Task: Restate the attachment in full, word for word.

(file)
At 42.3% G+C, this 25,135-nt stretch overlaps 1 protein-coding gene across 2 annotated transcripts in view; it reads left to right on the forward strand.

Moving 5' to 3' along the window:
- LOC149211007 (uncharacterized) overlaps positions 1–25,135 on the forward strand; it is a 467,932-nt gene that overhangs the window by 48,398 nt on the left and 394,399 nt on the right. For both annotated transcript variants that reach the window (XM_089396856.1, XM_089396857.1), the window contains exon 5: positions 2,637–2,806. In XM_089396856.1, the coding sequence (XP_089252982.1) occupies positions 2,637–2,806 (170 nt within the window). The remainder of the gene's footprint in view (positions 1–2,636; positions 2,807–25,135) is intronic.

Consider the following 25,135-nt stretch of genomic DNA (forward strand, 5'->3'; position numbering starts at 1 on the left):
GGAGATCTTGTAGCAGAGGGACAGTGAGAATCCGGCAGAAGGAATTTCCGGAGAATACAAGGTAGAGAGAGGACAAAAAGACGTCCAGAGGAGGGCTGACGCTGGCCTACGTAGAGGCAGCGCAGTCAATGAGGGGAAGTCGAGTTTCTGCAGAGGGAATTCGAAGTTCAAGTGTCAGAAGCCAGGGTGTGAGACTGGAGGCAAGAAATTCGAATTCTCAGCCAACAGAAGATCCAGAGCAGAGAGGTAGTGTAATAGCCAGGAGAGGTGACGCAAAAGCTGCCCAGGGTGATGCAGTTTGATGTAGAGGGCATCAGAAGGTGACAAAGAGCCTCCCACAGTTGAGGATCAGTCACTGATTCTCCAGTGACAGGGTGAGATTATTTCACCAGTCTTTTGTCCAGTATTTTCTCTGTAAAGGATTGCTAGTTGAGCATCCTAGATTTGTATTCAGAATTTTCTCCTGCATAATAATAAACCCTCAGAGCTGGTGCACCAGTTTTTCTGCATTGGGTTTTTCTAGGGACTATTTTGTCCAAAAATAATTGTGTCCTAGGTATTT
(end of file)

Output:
At 42.3% G+C, this 25,135-nt stretch overlaps 1 protein-coding gene across 2 annotated transcripts in view; it reads left to right on the forward strand.

Moving 5' to 3' along the window:
- LOC149211007 (uncharacterized) overlaps positions 1–25,135 on the forward strand; it is a 467,932-nt gene that overhangs the window by 48,398 nt on the left and 394,399 nt on the right. For both annotated transcript variants that reach the window (XM_089396856.1, XM_089396857.1), the window contains exon 5: positions 2,637–2,806. In XM_089396856.1, the coding sequence (XP_089252982.1) occupies positions 2,637–2,806 (170 nt within the window). The remainder of the gene's footprint in view (positions 1–2,636; positions 2,807–25,135) is intronic.

Consider the following 25,135-nt stretch of genomic DNA (forward strand, 5'->3'; position numbering starts at 1 on the left):
GGAGATCTTGTAGCAGAGGGACAGTGAGAATCCGGCAGAAGGAATTTCCGGAGAATACAAGGTAGAGAGAGGACAAAAAGACGTCCAGAGGAGGGCTGACGCTGGCCTACGTAGAGGCAGCGCAGTCAATGAGGGGAAGTCGAGTTTCTGCAGAGGGAATTCGAAGTTCAAGTGTCAGAAGCCAGGGTGTGAGACTGGAGGCAAGAAATTCGAATTCTCAGCCAACAGAAGATCCAGAGCAGAGAGGTAGTGTAATAGCCAGGAGAGGTGACGCAAAAGCTGCCCAGGGTGATGCAGTTTGATGTAGAGGGCATCAGAAGGTGACAAAGAGCCTCCCACAGTTGAGGATCAGTCACTGATTCTCCAGTGACAGGGTGAGATTATTTCACCAGTCTTTTGTCCAGTATTTTCTCTGTAAAGGATTGCTAGTTGAGCATCCTAGATTTGTATTCAGAATTTTCTCCTGCATAATAATAAACCCTCAGAGCTGGTGCACCAGTTTTTCTGCATTGGGTTTTTCTAGGGACTATTTTGTCCAAAAATAATTGTGTCCTAGGTATTT